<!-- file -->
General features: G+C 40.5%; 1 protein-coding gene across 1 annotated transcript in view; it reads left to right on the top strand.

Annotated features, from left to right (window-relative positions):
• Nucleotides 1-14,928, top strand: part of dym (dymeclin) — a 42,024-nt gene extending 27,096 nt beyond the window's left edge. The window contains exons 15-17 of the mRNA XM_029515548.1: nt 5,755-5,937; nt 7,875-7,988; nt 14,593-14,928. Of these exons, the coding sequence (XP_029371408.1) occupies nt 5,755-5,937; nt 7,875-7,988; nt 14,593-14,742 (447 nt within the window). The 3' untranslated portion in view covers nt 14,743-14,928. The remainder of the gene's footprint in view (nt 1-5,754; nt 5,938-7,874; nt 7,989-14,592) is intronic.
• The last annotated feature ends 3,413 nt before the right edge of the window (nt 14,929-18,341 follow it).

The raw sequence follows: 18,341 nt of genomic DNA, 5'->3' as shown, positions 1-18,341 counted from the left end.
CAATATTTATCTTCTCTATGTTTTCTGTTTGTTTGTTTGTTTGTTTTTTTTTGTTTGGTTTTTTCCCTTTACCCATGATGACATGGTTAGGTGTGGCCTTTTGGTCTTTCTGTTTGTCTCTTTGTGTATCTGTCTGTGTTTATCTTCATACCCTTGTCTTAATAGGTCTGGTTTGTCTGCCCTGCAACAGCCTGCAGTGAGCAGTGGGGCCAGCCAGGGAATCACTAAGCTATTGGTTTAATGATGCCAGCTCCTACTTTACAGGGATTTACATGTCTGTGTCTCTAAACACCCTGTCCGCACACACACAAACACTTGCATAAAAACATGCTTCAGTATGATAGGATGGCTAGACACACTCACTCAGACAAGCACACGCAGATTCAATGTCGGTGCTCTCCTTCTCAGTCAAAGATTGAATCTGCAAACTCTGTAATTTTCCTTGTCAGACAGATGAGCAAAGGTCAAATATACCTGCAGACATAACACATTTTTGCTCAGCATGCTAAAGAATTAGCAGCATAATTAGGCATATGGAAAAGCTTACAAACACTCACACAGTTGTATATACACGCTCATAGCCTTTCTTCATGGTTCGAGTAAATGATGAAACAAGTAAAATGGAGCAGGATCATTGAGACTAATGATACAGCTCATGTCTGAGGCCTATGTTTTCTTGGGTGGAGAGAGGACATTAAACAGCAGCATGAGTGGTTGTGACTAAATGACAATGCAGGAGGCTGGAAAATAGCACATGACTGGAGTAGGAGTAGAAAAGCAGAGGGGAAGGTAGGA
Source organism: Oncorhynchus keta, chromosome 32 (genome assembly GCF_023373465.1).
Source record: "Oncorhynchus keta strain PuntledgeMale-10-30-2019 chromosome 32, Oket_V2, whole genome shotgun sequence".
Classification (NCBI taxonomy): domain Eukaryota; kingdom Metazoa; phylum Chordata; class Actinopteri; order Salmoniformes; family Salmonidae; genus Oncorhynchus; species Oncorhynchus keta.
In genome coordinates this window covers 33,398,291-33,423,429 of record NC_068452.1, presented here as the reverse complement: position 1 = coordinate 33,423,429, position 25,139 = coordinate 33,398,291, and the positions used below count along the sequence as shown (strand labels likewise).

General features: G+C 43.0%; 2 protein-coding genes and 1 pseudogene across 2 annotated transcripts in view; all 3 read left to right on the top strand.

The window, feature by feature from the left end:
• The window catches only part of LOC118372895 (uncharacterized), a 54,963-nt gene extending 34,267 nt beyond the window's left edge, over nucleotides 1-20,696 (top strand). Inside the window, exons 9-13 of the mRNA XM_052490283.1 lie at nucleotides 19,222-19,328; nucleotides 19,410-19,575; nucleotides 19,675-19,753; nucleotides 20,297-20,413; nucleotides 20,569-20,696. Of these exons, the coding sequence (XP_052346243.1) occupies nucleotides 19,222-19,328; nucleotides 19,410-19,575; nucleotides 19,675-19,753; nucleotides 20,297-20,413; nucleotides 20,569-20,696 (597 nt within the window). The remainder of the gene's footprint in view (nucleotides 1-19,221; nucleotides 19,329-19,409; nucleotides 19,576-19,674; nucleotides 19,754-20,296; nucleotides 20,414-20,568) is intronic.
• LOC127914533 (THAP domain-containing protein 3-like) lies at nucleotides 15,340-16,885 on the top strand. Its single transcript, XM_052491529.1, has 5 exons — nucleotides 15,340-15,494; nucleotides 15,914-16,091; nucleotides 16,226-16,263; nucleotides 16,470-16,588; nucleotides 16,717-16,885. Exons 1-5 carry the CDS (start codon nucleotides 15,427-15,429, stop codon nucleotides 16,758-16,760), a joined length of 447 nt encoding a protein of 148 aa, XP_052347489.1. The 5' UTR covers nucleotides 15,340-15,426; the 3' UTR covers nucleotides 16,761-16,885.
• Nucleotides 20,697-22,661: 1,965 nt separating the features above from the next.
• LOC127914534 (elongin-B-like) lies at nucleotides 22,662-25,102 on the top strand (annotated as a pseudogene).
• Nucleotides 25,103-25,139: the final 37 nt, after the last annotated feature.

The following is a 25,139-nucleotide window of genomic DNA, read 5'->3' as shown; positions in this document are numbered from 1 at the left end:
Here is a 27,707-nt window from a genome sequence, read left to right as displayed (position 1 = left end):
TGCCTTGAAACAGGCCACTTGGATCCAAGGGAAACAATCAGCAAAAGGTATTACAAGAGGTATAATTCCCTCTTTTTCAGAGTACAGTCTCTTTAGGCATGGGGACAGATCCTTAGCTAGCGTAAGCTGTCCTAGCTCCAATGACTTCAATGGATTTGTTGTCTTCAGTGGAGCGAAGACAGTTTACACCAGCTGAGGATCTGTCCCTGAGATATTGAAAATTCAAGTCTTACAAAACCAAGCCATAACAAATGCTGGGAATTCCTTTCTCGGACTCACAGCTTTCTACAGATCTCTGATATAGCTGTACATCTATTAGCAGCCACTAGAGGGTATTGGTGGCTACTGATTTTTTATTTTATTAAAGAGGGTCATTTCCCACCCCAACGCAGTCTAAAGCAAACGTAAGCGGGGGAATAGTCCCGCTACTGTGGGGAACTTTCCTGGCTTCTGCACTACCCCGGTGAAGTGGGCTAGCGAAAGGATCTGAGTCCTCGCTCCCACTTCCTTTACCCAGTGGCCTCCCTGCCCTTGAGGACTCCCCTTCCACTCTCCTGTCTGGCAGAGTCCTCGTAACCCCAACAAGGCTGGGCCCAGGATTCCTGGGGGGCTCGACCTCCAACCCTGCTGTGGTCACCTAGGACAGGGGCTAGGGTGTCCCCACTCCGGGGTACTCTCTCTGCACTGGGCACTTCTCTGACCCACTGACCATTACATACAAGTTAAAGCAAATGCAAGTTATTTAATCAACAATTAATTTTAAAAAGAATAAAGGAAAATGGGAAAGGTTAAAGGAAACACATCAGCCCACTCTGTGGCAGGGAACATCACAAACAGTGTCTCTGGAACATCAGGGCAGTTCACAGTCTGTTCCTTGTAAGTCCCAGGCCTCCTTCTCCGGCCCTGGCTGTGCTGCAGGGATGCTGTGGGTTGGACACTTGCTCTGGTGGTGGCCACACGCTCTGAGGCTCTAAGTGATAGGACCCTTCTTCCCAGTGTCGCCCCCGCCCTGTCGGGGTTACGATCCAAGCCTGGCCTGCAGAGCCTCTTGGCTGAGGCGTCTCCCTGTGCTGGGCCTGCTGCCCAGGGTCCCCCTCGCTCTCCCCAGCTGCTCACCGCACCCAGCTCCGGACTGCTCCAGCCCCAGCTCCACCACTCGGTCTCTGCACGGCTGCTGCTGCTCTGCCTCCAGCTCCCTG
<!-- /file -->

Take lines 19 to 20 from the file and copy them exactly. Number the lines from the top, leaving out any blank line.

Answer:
Here is a 27,707-nt window from a genome sequence, read left to right as displayed (position 1 = left end):
TGCCTTGAAACAGGCCACTTGGATCCAAGGGAAACAATCAGCAAAAGGTATTACAAGAGGTATAATTCCCTCTTTTTCAGAGTACAGTCTCTTTAGGCATGGGGACAGATCCTTAGCTAGCGTAAGCTGTCCTAGCTCCAATGACTTCAATGGATTTGTTGTCTTCAGTGGAGCGAAGACAGTTTACACCAGCTGAGGATCTGTCCCTGAGATATTGAAAATTCAAGTCTTACAAAACCAAGCCATAACAAATGCTGGGAATTCCTTTCTCGGACTCACAGCTTTCTACAGATCTCTGATATAGCTGTACATCTATTAGCAGCCACTAGAGGGTATTGGTGGCTACTGATTTTTTATTTTATTAAAGAGGGTCATTTCCCACCCCAACGCAGTCTAAAGCAAACGTAAGCGGGGGAATAGTCCCGCTACTGTGGGGAACTTTCCTGGCTTCTGCACTACCCCGGTGAAGTGGGCTAGCGAAAGGATCTGAGTCCTCGCTCCCACTTCCTTTACCCAGTGGCCTCCCTGCCCTTGAGGACTCCCCTTCCACTCTCCTGTCTGGCAGAGTCCTCGTAACCCCAACAAGGCTGGGCCCAGGATTCCTGGGGGGCTCGACCTCCAACCCTGCTGTGGTCACCTAGGACAGGGGCTAGGGTGTCCCCACTCCGGGGTACTCTCTCTGCACTGGGCACTTCTCTGACCCACTGACCATTACATACAAGTTAAAGCAAATGCAAGTTATTTAATCAACAATTAATTTTAAAAAGAATAAAGGAAAATGGGAAAGGTTAAAGGAAACACATCAGCCCACTCTGTGGCAGGGAACATCACAAACAGTGTCTCTGGAACATCAGGGCAGTTCACAGTCTGTTCCTTGTAAGTCCCAGGCCTCCTTCTCCGGCCCTGGCTGTGCTGCAGGGATGCTGTGGGTTGGACACTTGCTCTGGTGGTGGCCACACGCTCTGAGGCTCTAAGTGATAGGACCCTTCTTCCCAGTGTCGCCCCCGCCCTGTCGGGGTTACGATCCAAGCCTGGCCTGCAGAGCCTCTTGGCTGAGGCGTCTCCCTGTGCTGGGCCTGCTGCCCAGGGTCCCCCTCGCTCTCCCCAGCTGCTCACCGCACCCAGCTCCGGACTGCTCCAGCCCCAGCTCCACCACTCGGTCTCTGCACGGCTGCTGCTGCTCTGCCTCCAGCTCCCTG